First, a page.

India's Amitav Ghosh is among a group of 12 poets, authors and academics vying for the 2013 Warwick Prize for Writing with themes ranging from the Australian war effort in France to opium sellers in 19th century India. Full Article
- "Hazardous" air, murky skies in Singapore from Indonesian fires
- Rupee at record low as India seen lacking options to brake fall
- Rupee slumps to record low; bonds, stocks slump
- Facebook has never been stronger since IPO, Sandberg says
- UPDATE 1-U.S. states, greens delay lawsuit, await Obama climate plan
A Minute With: Soha Ali Khan on 'Saheb, Biwi Aur Gangster Returns'
MUMBAI (Reuters) - Soha Ali Khan was born to be a celebrity. Her father was one of India's finest cricket captains; her mother, an award-winning actress; and her brother Saif, one of Bollywood's leading actors.
But Soha, who gave up her job as a banker to act in films, says fame and money aren't everything.
The 34-year-old, best known for her role in the 2006 blockbuster "Rang De Basanti", spoke to Reuters about her new film "Saheb, Biwi Aur Gangster Returns", her place in the Indian film industry, and tackling intimate scenes in Bollywood movies.
Q: Tell us about your role in "Saheb, Biwi and Gangster Returns".
A: "So much about the film and its characters depends on the suspense created around them and who they are. I play a girl from an aristocratic background. She seems vulnerable and sweet and innocent but when it comes to a situation where she feels threatened, she does what it takes to survive; all the characters do."
Q: Were there any apprehensions about acting in a sequel?
A: "There were apprehensions, yes, but no apprehensions about being part of the sequel. In fact, there is a security about being part of a sequel where the first part has already made an impact and there's an interest in part two and there's a great director at the helm. It's a secure environment to be part of: the audience is receptive, the critics are receptive."
Q: So what was the apprehension about?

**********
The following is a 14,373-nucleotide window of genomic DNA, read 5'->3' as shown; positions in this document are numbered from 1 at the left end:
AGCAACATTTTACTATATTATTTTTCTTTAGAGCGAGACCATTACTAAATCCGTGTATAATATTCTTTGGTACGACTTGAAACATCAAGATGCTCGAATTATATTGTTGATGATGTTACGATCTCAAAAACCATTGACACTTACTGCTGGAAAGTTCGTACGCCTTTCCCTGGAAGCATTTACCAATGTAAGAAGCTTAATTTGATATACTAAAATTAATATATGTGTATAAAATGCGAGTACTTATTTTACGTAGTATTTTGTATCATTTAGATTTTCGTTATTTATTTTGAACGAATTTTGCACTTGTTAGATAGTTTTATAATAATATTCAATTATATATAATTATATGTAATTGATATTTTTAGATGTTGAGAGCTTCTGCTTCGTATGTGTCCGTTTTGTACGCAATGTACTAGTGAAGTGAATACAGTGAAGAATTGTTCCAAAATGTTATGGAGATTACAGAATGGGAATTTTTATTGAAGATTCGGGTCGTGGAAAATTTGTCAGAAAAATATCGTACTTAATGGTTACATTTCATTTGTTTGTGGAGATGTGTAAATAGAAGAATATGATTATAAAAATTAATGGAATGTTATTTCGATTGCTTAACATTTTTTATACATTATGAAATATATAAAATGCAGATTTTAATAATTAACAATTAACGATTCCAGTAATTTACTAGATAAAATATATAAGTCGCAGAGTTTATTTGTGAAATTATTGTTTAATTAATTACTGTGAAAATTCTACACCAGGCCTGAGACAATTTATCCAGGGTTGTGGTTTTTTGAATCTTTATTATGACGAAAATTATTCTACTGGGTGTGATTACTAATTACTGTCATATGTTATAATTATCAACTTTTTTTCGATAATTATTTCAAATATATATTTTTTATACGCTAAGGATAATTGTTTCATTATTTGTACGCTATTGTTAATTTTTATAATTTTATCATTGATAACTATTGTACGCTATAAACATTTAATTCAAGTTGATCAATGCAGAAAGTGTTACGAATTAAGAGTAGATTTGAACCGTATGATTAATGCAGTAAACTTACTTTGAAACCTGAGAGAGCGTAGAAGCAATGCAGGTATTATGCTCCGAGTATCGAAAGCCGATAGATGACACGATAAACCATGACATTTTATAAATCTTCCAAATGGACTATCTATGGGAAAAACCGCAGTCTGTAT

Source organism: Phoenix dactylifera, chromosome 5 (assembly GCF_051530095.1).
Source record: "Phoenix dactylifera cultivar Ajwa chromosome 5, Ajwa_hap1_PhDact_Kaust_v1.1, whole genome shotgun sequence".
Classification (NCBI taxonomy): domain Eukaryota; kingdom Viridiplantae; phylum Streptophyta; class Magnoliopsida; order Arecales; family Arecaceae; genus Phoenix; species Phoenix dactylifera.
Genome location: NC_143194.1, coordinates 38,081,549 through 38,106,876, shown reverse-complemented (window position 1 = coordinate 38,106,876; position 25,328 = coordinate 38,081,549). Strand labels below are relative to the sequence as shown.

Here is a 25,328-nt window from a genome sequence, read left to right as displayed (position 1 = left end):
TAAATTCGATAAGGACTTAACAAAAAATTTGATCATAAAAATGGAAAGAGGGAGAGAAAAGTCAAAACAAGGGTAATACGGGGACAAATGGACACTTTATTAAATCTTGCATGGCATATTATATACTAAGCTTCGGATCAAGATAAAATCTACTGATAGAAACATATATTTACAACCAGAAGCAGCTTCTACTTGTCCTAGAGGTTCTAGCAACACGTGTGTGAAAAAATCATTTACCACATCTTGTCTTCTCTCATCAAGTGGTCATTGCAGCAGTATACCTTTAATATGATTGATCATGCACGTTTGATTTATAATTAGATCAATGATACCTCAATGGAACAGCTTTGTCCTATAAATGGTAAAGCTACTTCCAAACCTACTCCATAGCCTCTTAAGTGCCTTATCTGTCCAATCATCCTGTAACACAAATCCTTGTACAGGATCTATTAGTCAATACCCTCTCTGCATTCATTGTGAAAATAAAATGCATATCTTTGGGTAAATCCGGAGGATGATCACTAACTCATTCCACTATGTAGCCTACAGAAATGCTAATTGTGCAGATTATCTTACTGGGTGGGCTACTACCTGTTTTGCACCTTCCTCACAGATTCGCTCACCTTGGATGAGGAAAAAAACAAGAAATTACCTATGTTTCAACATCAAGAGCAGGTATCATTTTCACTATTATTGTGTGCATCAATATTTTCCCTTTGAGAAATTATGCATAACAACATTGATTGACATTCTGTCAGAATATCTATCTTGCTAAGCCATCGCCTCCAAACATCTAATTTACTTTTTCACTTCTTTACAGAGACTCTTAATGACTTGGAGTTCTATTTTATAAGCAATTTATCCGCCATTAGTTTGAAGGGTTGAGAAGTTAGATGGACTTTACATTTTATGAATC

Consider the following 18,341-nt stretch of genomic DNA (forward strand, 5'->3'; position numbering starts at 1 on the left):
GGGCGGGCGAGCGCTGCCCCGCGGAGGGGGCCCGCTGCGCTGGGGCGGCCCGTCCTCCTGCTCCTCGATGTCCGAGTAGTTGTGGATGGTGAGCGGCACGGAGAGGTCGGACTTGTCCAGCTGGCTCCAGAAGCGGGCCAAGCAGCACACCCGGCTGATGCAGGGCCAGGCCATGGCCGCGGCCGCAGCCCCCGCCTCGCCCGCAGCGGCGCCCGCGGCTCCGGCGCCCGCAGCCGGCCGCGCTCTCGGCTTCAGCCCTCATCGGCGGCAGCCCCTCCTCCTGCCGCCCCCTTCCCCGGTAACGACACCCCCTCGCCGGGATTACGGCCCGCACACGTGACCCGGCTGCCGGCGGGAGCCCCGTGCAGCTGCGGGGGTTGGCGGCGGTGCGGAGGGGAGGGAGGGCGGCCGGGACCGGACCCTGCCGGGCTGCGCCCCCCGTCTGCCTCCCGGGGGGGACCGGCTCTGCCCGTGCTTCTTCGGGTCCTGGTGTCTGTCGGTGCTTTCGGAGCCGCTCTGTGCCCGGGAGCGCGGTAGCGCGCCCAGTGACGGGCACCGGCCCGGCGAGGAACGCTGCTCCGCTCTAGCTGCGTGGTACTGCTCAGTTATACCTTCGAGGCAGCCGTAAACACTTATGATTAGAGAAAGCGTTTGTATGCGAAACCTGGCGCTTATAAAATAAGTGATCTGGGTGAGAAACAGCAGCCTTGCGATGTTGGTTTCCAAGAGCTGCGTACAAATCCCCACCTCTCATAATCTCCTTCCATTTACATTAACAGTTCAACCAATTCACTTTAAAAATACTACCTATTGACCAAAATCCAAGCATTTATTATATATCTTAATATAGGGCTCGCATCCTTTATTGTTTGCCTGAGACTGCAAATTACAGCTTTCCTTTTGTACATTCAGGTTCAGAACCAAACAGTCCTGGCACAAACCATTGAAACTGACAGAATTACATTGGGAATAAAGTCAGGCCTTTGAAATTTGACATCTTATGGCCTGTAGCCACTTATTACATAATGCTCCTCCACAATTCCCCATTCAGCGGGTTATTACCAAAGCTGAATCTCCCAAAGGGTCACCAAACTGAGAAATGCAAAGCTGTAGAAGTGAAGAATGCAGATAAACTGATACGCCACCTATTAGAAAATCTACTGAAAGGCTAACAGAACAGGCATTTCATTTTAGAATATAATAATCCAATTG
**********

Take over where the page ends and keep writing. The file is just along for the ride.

A: "When I saw part one, I almost fell off my chair when I saw the number of intimate scenes. I didn't know whether I would be able to do that, or whether I would have a relationship at the end of it. When I met Tigmanshu (Dhulia, film-maker), there was no real clarity in terms of the intimate scenes. He kept saying ‘we'll see about that'. But later he told me that part two would be toned down because he wanted to make the film more accessible and to able to show it on TV, because we don't want to alienate any audiences."
Q: Are you uncomfortable when there are such scenes in a film?
A: "Actually as a female actor, doing the limited intimate scenes I have done, I do what I'm comfortable doing. The discomfort comes when you are accountable to other people. You know as an actor that there is nothing intimate about that scene when you are doing it. It's a set full of people and people are screaming and there is nothing romantic about it at all, but with the lighting and the music, it can look quite sexy on screen.
"Also, when you are in a relationship, you can be quite irrational about these things. When I have seen Kunal (Khemu, Soha's partner and a Bollywood actor) do those scenes on screen, it hasn't been enjoyable at all. Your mind gets to work and it's not an enjoyable thing to go through. But it's part of the job, so you discuss that. You make your partner feel comfortable. As sensitive people, you want to minimise the discomfort you inflict on others."
Q: Is that tough given the profession you both are in?
A: "Yeah! I'm not as professional or as objective as other people. I get upset. But I am also sophisticated enough to understand that my being upset is coming from an irrational place and I am also doing exactly the same thing. My mother said, ‘if you are going to be with an actor you will complicate your life'. And I am complicating my life, I accept that."
Q: Is Kunal more accepting of such scenes than you are?
A: "We are both very strong-headed and this relationship is important to both of us, so we want to make it work. We don't tell each other what not to do or do. I trust him to consider me when he is agreeing to do a film that involves an intimate scene. I trust him to handle it. Similarly, he trusts me to handle it too. We are both professional but we can both be equally petulant and irrational."
Q: You've not really done out-and-out commercial cinema. What do you think is your place in this industry?
A: "I don't know. I have never thought about it or strategized. It's been an individual journey. I didn't get into films because my mother was an actor or my brother was an actor. It may sound insincere but I don't want to be famous; I don't want to make pots of money. Yes, I want to be financially independent and I want to be happy. I feel that the more rich and famous you become, the more complicated your life gets and I like a simple life."
"Of course, you want people to appreciate your work: I'm not going to say no to awards, but it doesn't matter where I am on the celebrity index scale."
Q: Does this make you lose out on roles, especially in an industry where there is much lobbying for roles and films?
A: "I certainly feel that not enough roles are coming my way. I want to do more work, but I don't let that push me into discontent. You shouldn't lose yourself in the wrong things. There is a lot more that life has to offer you."
- Tweet this
- Share this
- Digg this